There Should Be A Grand Jury To Approve All Future Film And TV Remakes
3:08 PM EDT on October 14, 2020
They—the nebulous they, Hollywood, in this case apparently some combination of Universal Pictures and some smaller companies I've never heard of—are remaking The Others, a 2001 haunted-house movie starring Nicole Kidman. The Others is fine, a perfectly fine and spooky upscale ghost yarn that makes good use of one of the great movie-stars of her generation. It has a fun twist ending. You could almost imagine it being based on a Shirley Jackson story, though it is not.
The main thing is: It does not need to be remade. It was fine the first time. None of the advancements in filmmaking in the scant 19 years since The Others's production can reasonably be expected to unlock some hidden potential within its story: It does not need, for example, better CGI effects, because it rightly features none. Nor has the original been in any way lost to time: It is not some ancient silent film shot on celluloid long decayed away to dust. You can stream it in perfectly gorgeous high-definition for a couple of bucks on Prime Video right now. Nor does it include any outmoded depictions or characterizations that sap the pleasure from its good parts in the cold light of modern attitudes: It is not the otherwise great 1964 adaptation of The Masque of the Red Death with its insanely racist vision-quest sequence right smack-dab in the middle. It simply doesn't need to be remade! Because it is fine! Anyone who wants to see a good version of The Others can simply watch The Others.
I will be honest, here: I am not particularly invested in defending the honor of the 2001 movie The Others, specifically. But there is too damn much of this. They're doing a horny TV-series reboot of the Lord of the Rings, which not even 20 years ago was adapted into one of the most successful and acclaimed film series ever produced, which dominated pop culture for three years that felt like 20, and which remains extremely available to anybody who would like to watch it in 2020. They're doing a live-action remake of Avatar: The Last Airbender, which was already perfect as a beloved animated series that aired its last episode only a little over 12 years ago, and which has already been remade in live-action once, incredibly badly. They did a live-action [CORRECTION: It's CGI designed to look photorealistic, not live action] remake of the freaking Lion King for anybody who wished that the insanely, historically popular 1994 original had been a billion times uglier and worse. None of these needed remaking! They're being remade not because of an earnest desire to update or improve them artistically, but because of gross and cynical market imperatives.
In fact, very few films or TV series need remaking. The ones that are good enough for there to be anything bankable in greenlighting their remake are also, in virtually all cases, good enough that you can just watch them again. The small number of exceptions to this rule are films or TV series that were definitively botched the first time around, works that A) should have been extremely good, but B) definitely were not, for clear reasons it's reasonable to expect could be remedied on a second go-round.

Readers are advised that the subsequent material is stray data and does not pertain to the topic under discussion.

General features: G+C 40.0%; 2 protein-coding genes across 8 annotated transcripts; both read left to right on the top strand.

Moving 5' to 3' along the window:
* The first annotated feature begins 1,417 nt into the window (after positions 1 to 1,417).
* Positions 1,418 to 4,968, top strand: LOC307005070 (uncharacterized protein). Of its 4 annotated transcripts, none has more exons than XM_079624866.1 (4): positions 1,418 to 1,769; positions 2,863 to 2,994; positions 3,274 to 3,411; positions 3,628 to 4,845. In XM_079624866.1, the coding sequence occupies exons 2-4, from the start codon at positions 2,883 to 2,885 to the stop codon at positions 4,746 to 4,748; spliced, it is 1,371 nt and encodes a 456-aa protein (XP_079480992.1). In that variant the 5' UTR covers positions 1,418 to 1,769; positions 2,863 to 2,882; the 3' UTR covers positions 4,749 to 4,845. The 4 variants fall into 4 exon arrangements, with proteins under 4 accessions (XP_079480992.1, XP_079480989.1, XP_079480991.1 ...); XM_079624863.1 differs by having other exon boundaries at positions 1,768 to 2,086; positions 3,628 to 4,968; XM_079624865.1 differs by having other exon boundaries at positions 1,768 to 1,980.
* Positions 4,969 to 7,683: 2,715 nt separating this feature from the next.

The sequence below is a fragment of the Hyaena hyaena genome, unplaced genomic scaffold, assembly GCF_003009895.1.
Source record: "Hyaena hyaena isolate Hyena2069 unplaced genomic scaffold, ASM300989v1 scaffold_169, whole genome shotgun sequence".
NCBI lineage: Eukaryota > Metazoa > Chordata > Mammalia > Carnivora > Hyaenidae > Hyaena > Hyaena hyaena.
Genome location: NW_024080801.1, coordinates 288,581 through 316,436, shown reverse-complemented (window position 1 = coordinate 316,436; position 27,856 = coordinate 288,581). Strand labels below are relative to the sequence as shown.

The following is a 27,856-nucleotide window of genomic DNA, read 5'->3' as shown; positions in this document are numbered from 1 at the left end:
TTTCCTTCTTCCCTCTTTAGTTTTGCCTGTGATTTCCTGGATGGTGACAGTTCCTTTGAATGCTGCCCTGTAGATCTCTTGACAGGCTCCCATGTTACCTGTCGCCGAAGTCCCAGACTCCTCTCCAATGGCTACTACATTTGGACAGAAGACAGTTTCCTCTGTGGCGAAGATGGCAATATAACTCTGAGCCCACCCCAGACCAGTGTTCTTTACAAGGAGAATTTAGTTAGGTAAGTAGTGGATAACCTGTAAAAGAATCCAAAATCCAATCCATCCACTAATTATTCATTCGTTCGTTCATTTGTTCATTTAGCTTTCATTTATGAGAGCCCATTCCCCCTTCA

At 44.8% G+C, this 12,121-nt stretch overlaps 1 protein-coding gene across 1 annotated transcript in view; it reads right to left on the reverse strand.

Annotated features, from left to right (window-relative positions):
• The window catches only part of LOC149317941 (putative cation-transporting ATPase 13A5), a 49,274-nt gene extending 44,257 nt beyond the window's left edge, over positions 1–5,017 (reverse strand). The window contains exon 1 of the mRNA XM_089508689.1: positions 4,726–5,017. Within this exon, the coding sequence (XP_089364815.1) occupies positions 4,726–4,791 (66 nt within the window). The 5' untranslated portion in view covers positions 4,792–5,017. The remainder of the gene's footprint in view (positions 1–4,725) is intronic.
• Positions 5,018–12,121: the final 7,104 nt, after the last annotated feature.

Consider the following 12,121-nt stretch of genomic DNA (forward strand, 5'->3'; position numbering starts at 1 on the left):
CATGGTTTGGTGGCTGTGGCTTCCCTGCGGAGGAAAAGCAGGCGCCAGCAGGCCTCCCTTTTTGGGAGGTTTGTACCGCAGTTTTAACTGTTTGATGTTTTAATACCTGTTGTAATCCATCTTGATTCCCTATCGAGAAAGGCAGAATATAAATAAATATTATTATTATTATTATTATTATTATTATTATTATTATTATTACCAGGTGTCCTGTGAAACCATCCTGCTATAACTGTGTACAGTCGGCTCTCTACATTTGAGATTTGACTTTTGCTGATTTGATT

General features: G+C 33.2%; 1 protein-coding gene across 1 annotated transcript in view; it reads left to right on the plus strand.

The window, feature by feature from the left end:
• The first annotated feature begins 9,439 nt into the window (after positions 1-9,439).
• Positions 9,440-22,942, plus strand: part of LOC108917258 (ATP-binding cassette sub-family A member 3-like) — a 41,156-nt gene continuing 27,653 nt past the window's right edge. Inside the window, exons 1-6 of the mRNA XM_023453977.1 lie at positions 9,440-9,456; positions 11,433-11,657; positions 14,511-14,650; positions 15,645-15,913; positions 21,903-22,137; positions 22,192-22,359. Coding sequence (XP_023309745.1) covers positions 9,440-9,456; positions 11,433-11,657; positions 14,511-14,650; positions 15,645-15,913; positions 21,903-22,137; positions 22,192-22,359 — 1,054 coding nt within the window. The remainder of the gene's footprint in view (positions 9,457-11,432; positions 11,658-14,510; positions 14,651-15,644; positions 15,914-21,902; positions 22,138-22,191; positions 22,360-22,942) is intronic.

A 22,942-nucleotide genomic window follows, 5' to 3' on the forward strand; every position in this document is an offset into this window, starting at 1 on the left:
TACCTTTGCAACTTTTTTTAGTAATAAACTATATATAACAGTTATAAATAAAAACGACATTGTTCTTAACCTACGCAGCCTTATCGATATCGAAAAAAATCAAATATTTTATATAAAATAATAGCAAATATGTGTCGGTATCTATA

That is why I am proposing a new independent branch of the national government, coequal to the executive, judiciary, and legislature, with a constitutional charter empowering it to decide which movies and TV shows may be remade. The way it will work is, a grand jury of 18 random people between the ages of 18 and 64 will be convened, by force if necessary, to hear arguments for and against remaking a given film or television series. The burden would fall on those proposing the remake, to produce unanimous agreement among all 18 jury members on three distinct points:
- That the original production was definitively botched.
- That, had it not been botched, it would have been good.
- That the proposed remake will definitively remedy the botch that made the original suck.
If a single member of the jury is not convinced—not of a remake's commercial viability but of its urgent artistic necessity—then the remake will be rejected, and its proponents possibly subjected to an extremely large fine, payable to me. This branch of the national government will also be empowered to try a given new film or TV series, in absentia if necessary, on charges of being a de facto remake futzed with just enough to circumvent the designated proposal process, with penalties for those found guilty including a lifetime ban from being in the same room as either a camera, film projector, or television screen, and also large fines payable to me. The jury members' identities would be kept completely secret throughout the process, even from each other, and there would be no deliberation among them. Either they all independently conclude that the property in question is in affirmative need of remaking and will be remade into something inarguably better, or the remake can go to hell.